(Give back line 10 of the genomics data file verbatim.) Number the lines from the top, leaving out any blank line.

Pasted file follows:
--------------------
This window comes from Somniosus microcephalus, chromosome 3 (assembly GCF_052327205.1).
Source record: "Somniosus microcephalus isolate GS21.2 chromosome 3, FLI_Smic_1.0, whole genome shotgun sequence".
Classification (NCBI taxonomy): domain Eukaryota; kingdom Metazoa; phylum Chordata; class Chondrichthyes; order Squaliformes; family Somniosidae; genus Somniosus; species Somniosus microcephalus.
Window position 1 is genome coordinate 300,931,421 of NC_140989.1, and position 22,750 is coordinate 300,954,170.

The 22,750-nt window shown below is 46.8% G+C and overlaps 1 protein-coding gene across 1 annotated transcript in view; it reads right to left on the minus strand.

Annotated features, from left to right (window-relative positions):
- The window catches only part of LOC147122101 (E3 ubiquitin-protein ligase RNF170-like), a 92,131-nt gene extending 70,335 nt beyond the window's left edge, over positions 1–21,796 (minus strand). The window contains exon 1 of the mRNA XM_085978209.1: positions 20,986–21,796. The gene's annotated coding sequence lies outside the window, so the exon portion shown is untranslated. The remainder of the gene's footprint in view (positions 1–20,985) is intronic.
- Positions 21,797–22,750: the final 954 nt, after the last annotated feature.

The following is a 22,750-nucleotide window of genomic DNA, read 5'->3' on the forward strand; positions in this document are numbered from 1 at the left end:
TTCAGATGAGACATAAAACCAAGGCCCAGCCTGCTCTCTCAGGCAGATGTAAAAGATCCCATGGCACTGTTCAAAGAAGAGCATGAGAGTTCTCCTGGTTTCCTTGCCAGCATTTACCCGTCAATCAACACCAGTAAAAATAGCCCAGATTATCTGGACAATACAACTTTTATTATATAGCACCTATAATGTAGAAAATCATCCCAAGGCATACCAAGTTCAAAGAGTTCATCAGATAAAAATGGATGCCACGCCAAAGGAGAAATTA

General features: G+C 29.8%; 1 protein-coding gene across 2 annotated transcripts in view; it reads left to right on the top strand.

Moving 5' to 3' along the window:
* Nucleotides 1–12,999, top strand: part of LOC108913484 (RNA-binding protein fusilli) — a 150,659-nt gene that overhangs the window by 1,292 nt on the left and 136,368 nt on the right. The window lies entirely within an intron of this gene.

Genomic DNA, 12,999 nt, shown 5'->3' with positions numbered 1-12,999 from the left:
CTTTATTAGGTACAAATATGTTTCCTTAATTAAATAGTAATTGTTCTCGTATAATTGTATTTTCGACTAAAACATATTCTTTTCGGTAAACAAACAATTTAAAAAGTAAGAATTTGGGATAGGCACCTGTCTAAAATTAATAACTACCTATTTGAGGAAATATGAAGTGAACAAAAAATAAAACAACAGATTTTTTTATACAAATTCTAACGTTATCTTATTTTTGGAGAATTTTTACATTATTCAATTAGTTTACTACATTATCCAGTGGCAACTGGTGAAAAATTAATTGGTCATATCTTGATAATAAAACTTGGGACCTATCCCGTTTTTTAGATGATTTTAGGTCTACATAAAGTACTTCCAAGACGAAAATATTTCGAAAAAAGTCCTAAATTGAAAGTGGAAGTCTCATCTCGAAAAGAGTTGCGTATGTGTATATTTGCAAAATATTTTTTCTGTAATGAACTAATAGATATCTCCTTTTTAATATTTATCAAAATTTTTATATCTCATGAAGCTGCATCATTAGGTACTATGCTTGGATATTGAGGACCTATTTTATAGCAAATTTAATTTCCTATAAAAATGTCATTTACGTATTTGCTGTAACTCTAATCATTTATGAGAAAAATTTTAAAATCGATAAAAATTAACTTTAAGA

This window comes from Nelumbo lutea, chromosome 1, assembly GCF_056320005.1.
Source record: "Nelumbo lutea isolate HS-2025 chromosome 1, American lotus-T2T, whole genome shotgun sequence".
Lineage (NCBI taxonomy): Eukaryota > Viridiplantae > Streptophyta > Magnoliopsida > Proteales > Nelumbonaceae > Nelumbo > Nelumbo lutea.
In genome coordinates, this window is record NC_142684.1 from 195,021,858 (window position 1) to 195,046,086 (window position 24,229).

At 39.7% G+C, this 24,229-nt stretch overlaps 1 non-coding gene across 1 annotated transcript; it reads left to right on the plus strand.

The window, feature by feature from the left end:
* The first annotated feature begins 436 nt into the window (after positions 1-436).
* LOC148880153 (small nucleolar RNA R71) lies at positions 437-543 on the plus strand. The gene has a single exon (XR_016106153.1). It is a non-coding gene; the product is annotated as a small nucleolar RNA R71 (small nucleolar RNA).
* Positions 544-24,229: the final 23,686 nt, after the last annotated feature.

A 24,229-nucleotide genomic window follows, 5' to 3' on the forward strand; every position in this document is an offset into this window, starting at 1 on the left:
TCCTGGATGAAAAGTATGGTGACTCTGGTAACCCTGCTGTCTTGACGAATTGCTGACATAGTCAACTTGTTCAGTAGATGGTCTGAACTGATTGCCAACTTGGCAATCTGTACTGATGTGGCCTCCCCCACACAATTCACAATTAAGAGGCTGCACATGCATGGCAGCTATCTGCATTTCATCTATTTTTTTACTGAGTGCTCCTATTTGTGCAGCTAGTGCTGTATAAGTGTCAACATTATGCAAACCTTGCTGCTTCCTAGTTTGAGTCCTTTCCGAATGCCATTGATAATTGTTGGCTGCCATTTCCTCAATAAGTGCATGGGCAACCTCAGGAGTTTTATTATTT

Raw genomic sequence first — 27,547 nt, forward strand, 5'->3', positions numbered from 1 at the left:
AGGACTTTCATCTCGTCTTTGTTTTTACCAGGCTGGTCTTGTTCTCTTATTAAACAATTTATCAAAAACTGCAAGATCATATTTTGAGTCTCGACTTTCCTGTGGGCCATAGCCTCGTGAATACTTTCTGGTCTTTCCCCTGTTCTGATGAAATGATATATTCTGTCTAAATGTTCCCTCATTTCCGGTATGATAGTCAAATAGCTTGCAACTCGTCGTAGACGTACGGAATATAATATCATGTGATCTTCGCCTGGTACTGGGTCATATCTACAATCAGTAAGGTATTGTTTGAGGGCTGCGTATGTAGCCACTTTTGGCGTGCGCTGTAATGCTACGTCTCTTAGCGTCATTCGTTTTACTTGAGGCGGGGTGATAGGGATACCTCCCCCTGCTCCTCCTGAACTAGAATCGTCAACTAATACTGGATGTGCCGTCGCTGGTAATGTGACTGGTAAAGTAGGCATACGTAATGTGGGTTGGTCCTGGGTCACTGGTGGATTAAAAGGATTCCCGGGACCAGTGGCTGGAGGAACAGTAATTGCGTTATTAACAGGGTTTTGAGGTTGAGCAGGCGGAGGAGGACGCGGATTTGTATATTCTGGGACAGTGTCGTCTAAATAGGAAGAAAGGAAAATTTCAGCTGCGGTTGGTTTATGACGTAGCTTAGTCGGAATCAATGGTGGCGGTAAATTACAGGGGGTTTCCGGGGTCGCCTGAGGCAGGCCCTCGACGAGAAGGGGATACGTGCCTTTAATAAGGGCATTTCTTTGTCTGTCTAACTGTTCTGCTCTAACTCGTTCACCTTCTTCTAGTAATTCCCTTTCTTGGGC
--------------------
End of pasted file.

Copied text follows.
TTCAGATGAGACATAAAACCAAGGCCCAGCCTGCTCTCTCAGGCAGATGTAAAAGATCCCATGGCACTGTTCAAAGAAGAGCATGAGAGTTCTCCTGGTTTCCTTGCCAGCATTTACCCGTCAATCAACACCAGTAAAAATAGCCCAGATTATCTGGACAATACAACTTTTATTATATAGCACCTATAATGTAGAAAATCATCCCAAGGCATACCAAGTTCAAAGAGTTCATCAGATAAAAATGGATGCCACGCCAAAGGAGAAATTA